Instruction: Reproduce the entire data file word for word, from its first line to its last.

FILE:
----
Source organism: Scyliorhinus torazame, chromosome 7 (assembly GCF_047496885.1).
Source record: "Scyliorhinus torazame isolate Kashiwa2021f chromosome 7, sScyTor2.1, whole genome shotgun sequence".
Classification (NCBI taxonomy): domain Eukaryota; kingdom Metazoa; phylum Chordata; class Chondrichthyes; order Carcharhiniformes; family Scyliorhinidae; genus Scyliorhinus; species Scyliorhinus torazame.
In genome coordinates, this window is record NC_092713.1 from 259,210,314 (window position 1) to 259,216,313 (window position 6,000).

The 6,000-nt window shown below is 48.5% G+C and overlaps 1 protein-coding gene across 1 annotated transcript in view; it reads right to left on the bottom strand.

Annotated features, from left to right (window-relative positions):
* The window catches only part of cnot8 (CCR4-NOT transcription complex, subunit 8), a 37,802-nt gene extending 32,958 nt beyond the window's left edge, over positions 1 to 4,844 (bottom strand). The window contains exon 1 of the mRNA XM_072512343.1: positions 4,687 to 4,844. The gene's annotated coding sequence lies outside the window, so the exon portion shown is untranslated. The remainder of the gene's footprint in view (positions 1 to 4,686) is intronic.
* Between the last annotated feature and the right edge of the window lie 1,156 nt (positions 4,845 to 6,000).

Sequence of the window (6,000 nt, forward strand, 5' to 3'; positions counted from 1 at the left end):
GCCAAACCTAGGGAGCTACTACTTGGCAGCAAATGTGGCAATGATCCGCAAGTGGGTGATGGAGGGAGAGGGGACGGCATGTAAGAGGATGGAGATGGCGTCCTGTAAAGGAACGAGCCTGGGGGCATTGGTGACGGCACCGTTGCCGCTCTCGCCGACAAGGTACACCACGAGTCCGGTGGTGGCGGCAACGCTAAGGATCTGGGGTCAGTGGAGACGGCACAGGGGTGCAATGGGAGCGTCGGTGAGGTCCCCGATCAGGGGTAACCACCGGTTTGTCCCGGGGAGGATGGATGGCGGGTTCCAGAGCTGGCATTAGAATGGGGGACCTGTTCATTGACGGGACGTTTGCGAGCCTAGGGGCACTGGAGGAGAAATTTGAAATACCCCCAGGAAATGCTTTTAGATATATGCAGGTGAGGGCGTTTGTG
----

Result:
Source organism: Scyliorhinus torazame, chromosome 7 (assembly GCF_047496885.1).
Source record: "Scyliorhinus torazame isolate Kashiwa2021f chromosome 7, sScyTor2.1, whole genome shotgun sequence".
Classification (NCBI taxonomy): domain Eukaryota; kingdom Metazoa; phylum Chordata; class Chondrichthyes; order Carcharhiniformes; family Scyliorhinidae; genus Scyliorhinus; species Scyliorhinus torazame.
In genome coordinates, this window is record NC_092713.1 from 259,210,314 (window position 1) to 259,216,313 (window position 6,000).

The 6,000-nt window shown below is 48.5% G+C and overlaps 1 protein-coding gene across 1 annotated transcript in view; it reads right to left on the bottom strand.

Annotated features, from left to right (window-relative positions):
* The window catches only part of cnot8 (CCR4-NOT transcription complex, subunit 8), a 37,802-nt gene extending 32,958 nt beyond the window's left edge, over positions 1 to 4,844 (bottom strand). The window contains exon 1 of the mRNA XM_072512343.1: positions 4,687 to 4,844. The gene's annotated coding sequence lies outside the window, so the exon portion shown is untranslated. The remainder of the gene's footprint in view (positions 1 to 4,686) is intronic.
* Between the last annotated feature and the right edge of the window lie 1,156 nt (positions 4,845 to 6,000).

Sequence of the window (6,000 nt, forward strand, 5' to 3'; positions counted from 1 at the left end):
GCCAAACCTAGGGAGCTACTACTTGGCAGCAAATGTGGCAATGATCCGCAAGTGGGTGATGGAGGGAGAGGGGACGGCATGTAAGAGGATGGAGATGGCGTCCTGTAAAGGAACGAGCCTGGGGGCATTGGTGACGGCACCGTTGCCGCTCTCGCCGACAAGGTACACCACGAGTCCGGTGGTGGCGGCAACGCTAAGGATCTGGGGTCAGTGGAGACGGCACAGGGGTGCAATGGGAGCGTCGGTGAGGTCCCCGATCAGGGGTAACCACCGGTTTGTCCCGGGGAGGATGGATGGCGGGTTCCAGAGCTGGCATTAGAATGGGGGACCTGTTCATTGACGGGACGTTTGCGAGCCTAGGGGCACTGGAGGAGAAATTTGAAATACCCCCAGGAAATGCTTTTAGATATATGCAGGTGAGGGCGTTTGTG